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Aviation CO2 emissions reductions from the use of alternative jet fuels
- Staples, Mark D., Malina, Robert, Suresh, Pooja, Hileman, James I., Barrett, Steven R.H.
- Energy policy 2018 v.114 pp. 342-354
- aviation, bioenergy, biorefining, carbon dioxide, economic investment, feedstocks, fuel production, fuels, greenhouse gas emissions, greenhouse gases, issues and policy, oil and gas industry, prices, wastes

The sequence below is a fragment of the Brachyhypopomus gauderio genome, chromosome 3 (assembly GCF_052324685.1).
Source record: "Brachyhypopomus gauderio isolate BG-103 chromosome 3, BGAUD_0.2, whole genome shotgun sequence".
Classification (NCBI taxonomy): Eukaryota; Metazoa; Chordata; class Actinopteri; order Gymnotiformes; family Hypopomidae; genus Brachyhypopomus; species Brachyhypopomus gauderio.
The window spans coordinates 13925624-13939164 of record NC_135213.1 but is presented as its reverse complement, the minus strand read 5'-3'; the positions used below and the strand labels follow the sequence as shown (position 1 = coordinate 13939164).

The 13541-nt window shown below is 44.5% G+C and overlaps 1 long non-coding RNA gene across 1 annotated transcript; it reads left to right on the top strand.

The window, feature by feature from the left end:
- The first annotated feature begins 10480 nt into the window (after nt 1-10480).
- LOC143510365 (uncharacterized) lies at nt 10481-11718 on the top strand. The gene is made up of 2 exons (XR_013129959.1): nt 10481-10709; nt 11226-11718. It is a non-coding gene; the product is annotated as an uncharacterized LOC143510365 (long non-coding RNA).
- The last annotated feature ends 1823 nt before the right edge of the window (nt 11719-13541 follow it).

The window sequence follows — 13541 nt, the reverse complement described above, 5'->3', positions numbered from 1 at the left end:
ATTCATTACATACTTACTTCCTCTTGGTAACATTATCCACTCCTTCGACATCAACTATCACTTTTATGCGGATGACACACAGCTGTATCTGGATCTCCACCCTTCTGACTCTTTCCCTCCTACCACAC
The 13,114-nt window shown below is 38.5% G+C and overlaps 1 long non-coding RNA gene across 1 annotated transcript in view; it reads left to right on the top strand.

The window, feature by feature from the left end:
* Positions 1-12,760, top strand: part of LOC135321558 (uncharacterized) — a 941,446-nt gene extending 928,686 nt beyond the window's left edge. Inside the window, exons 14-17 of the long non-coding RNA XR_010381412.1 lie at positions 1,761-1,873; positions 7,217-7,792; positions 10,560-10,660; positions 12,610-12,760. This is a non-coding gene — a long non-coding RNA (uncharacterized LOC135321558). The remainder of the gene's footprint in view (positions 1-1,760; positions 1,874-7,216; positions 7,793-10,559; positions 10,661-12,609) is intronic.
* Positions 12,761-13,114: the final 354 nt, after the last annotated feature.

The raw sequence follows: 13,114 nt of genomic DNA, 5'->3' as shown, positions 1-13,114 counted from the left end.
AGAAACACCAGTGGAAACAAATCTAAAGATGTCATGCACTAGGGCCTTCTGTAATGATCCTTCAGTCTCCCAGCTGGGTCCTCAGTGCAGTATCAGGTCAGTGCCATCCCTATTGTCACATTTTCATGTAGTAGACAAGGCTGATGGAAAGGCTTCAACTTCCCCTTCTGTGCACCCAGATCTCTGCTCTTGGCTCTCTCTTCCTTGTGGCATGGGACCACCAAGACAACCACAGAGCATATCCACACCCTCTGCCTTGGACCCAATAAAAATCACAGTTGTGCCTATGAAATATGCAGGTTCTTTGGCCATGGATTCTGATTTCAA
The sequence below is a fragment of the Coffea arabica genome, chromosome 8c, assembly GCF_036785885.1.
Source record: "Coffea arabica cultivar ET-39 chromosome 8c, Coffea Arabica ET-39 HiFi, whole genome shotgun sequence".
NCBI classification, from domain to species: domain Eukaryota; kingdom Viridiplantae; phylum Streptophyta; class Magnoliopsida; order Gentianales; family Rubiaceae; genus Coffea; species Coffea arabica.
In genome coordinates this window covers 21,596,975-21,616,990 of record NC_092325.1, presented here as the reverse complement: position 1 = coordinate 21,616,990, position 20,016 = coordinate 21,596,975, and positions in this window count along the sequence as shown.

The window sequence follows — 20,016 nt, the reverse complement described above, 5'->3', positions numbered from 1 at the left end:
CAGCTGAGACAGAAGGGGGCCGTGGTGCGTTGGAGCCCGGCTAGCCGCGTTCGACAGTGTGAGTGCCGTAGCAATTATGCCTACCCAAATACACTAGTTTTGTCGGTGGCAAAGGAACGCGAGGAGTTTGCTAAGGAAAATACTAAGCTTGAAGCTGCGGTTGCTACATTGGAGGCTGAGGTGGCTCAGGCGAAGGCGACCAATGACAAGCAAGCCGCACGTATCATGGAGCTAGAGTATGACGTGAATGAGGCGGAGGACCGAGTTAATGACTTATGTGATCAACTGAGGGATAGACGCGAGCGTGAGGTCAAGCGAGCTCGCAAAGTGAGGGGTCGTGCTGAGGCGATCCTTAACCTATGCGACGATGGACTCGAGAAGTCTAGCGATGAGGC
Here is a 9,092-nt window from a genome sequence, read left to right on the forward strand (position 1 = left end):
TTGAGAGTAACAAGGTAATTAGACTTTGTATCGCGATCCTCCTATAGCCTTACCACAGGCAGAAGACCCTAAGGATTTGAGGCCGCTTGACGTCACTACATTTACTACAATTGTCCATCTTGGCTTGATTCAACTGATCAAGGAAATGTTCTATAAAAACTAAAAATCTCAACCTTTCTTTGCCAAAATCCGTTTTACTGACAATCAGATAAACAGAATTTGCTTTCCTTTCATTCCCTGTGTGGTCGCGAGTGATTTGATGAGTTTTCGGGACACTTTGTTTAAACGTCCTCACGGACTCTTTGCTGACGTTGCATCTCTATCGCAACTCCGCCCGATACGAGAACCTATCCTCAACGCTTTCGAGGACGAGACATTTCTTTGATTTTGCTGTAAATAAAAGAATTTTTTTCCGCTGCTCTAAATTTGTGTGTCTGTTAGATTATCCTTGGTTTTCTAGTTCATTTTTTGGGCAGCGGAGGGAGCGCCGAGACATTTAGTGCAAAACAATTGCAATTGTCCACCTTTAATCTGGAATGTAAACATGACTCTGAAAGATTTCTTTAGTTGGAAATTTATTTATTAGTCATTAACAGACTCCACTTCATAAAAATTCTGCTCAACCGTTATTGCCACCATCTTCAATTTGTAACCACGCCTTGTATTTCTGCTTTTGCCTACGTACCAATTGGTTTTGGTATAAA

- Although a relatively small contributor to annual anthropogenic CO2 emissions (~2.6%), commercial aviation activity is growing at ~5% per annum. As a result, alternative jet fuel (AJF) technologies have garnered interest as a means to achieve large, near-term emissions reductions for the industry. This analysis quantifies the potential for AJF to reduce aviation's CO2 emissions by assessing: the availability of AJF feedstock; AJF volumes that could be produced from that feedstock; the lifecycle emissions of AJF compared to petroleum-derived jet fuel; and the number of bio-refineries and capital investment required to achieve the calculated emission reductions. We find that, if the use of AJF is to reduce aviation's lifecycle GHG emissions by 50% or more by 2050, prices or policies will have to significantly incentivize the production of bioenergy and waste feedstocks, and AJF production will need to be prioritized over other potential uses of these resources. Reductions of 15% by 2050 would require construction of ~60 new bio-refineries annually (similar to growth in global biofuel production capacity in the early 2000s), and capital investment of ~12 billion USD2015 per year (~1/5 of annual capital investment in petroleum refining).